Please, Please Stop Calling Virtual Reality the 'Future of Education'
was a middle school teacher during the rise of the iPad, and I remember all too well the grandiose, hyperbolic marketing from education technology companies or ed-tech "gurus" offering some kind of consulting service.:
"the iPad is the future of education"
"the iPad will revolutionize education"
"the iPad will change learning, forever"
"the iPad brings classrooms into the 21st century"
Did it? ¯\_(ツ)_/¯
Now that immersive technology seems to be the frontier tech du jour for the education space, this kind of language around VR + AR is reaching new heights of absurdity. I would argue though, that this sort of "VR is the Future of Education" rhetoric isn't just silly. I think it's actually detrimental to education, virtual reality, teachers, and students.
WHAT? HOW CAN YOU BE SAYING THIS? HAVEN'T YOU WORKED IN VR FOR MOST OF THE PAST 5 YEARS? ISN'T THIS BLOG PART OF A SITE DEDICATED TO VR? Yeah, I sure have, and it sure is. I am indeed a big believer in immersive technology, and I do think there are lots of interesting ways teachers and students can leverage VR in pursuit of a wide range of goals. My recent effort, Frame, revolves around helping people build VR experiences that run right from a web browser and which can be used as meeting spaces for immersive gatherings. In particular, I'm really interested in helping teachers and students come together online inside of immersive environments for communication and collaboration.
That said, I take serious issue with the way technology companies talk about the intersection of immersive tech and education. Generally, I see a disconcerting smattering of garbage that can be boiled down to a few common themes:
"education is broken (one way or another) and needs to be fixed"
"VR is here to save the day"
"VR is revolutionizing education"
"VR is the future"
"If you as a teacher don't know about VR, you will be left behind"
"VR will replace the textbook/classroom/teacher - woo hoo!"
I also admit that I've been guilty of using this kind of language to push the hype train forward in years past at various roles. As I've thought about this more, though, I feel strongly that saying stuff along these lines isn't really helpful to anyone besides those that are selling the hardware, the software, or their VR + ed consulting services. Besides the fact that these statements are breathtakingly vague (e.g. what the hell does it mean to be the 'future of education'?), I think it's misleading, sets the wrong expectations, and alienates a lot of teachers who might not be super tech-savvy and are already overwhelmed as they try to keep up with the latest tech trends that their school is pushing onto them.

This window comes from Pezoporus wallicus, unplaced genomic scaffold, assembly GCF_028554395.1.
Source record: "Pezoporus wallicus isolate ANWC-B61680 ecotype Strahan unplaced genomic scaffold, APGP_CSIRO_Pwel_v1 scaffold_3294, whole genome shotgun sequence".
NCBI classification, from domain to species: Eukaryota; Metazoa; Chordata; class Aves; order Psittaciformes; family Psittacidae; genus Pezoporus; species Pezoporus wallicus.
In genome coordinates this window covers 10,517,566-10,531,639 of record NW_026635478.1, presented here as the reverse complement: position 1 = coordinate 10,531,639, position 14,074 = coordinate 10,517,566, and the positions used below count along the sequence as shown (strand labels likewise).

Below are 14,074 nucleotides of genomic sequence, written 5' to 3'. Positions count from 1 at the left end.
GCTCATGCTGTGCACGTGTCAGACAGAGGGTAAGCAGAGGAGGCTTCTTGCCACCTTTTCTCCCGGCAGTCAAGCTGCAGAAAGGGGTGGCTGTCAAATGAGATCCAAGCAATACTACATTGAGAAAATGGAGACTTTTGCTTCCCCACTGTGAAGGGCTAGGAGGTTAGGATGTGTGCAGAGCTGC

There are only so many "revolutions" that teachers can take before some serious fatigue sets in, and I wouldn't blame any teacher for casting a very skeptical eye on this "VR education revolution". In fact, I think we need a lot more skepticism directed towards new technologies like VR and the companies that use language like this without any sense of context, actual research, or deep knowledge about learning and the daily lives of teachers and students.
In my opinion, there's a lot to be concerned about when it comes to immersive technology, but I'm noticing that people don't seem too inclined to think about things like why it wouldn't make sense to use VR for a particular activity, or why VR could be problematic. Swap in any tech you want in place of VR. We need more "Why Not VR" infographics, not just "Why VR" ones. Are we really imagining a future where most students spend most of their days in VR headsets, or inside of some reality that isn't that which is right in front of them? I have yet to hear anyone explain why that future is desirable or fundamentally better for most teachers and students around the world. I'm all ears.
I'm not a technophobe by any means, but I also know a lot of extraordinarily gifted teachers who don't know a darn thing about VR, the latest version of Google Apps for Education, or whatever. And I don't see that as a problem, because what they do is magical. Some of them have mastered the use of a piece of technology that I think did usher in a real revolution, the implications of which human society is still reeling from: the book. Some of them have cultivated the empathy and listening skills required to interact with students at a deep interpersonal level, giving them a connection that enables them to help students learn and grow in ways that no AI-powered bot inside a VR classroom has proven able to do.
And yes, of course there are many teachers and students that are doing incredible things with virtual reality. It's opening up new avenues for exploring content, creating content, and interacting with that content and each other. I truly couldn't be more excited about immersive technology and education. But my final thoughts are still:
Teachers and students are and will always be the future of education, not any particular technology and certainly not VR.
Revolutions happen in education as a result of pedagogical changes in combination with technological ones, and they are gradual. No technology on its own ushers in any kind of revolution. It's thoughtful examination, skepticism, and creativity from thousands of practitioners over time.
If you see a lot of "VR is the future of education" jargon coming from some company, be supremely skeptical and probe deeper. What kind of future is that, and what kind of future do you want?
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